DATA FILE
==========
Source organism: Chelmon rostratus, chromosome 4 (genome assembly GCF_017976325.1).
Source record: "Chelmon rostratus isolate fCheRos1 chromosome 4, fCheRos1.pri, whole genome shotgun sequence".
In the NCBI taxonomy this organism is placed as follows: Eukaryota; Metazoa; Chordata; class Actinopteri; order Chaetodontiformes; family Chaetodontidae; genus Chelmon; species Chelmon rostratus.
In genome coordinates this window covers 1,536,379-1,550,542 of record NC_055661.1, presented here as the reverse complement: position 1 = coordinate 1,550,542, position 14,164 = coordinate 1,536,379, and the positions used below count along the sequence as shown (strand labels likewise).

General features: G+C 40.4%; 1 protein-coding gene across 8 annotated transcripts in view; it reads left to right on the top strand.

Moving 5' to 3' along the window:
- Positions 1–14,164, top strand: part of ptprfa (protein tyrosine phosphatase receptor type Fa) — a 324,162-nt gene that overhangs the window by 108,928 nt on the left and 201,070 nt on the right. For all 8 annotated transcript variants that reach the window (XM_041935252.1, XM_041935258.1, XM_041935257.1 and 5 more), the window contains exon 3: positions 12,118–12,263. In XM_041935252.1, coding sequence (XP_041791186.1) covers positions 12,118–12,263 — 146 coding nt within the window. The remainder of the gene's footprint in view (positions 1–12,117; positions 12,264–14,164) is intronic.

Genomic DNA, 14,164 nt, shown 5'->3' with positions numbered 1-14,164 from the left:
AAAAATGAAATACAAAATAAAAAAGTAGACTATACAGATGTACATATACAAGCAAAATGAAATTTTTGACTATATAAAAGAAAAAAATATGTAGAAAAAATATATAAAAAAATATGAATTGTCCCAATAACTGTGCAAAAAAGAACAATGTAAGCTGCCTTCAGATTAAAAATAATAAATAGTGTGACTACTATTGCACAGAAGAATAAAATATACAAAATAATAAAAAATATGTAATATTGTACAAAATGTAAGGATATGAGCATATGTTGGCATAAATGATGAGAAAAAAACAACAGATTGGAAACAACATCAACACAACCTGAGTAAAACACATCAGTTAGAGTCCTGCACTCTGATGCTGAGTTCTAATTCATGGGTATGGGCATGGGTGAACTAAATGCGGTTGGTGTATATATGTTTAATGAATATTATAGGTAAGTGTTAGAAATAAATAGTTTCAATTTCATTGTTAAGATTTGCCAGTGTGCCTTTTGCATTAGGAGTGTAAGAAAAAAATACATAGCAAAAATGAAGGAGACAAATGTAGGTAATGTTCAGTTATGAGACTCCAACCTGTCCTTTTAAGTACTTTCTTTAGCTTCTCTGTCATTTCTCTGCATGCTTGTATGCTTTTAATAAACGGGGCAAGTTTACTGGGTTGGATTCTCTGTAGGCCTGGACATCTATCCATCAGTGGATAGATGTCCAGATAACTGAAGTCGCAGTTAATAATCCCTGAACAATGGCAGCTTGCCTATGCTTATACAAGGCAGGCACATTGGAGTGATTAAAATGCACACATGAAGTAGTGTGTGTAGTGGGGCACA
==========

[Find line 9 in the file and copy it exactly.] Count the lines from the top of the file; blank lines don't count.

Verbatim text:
AAAAATGAAATACAAAATAAAAAAGTAGACTATACAGATGTACATATACAAGCAAAATGAAATTTTTGACTATATAAAAGAAAAAAATATGTAGAAAAAATATATAAAAAAATATGAATTGTCCCAATAACTGTGCAAAAAAGAACAATGTAAGCTGCCTTCAGATTAAAAATAATAAATAGTGTGACTACTATTGCACAGAAGAATAAAATATACAAAATAATAAAAAATATGTAATATTGTACAAAATGTAAGGATATGAGCATATGTTGGCATAAATGATGAGAAAAAAACAACAGATTGGAAACAACATCAACACAACCTGAGTAAAACACATCAGTTAGAGTCCTGCACTCTGATGCTGAGTTCTAATTCATGGGTATGGGCATGGGTGAACTAAATGCGGTTGGTGTATATATGTTTAATGAATATTATAGGTAAGTGTTAGAAATAAATAGTTTCAATTTCATTGTTAAGATTTGCCAGTGTGCCTTTTGCATTAGGAGTGTAAGAAAAAAATACATAGCAAAAATGAAGGAGACAAATGTAGGTAATGTTCAGTTATGAGACTCCAACCTGTCCTTTTAAGTACTTTCTTTAGCTTCTCTGTCATTTCTCTGCATGCTTGTATGCTTTTAATAAACGGGGCAAGTTTACTGGGTTGGATTCTCTGTAGGCCTGGACATCTATCCATCAGTGGATAGATGTCCAGATAACTGAAGTCGCAGTTAATAATCCCTGAACAATGGCAGCTTGCCTATGCTTATACAAGGCAGGCACATTGGAGTGATTAAAATGCACACATGAAGTAGTGTGTGTAGTGGGGCACA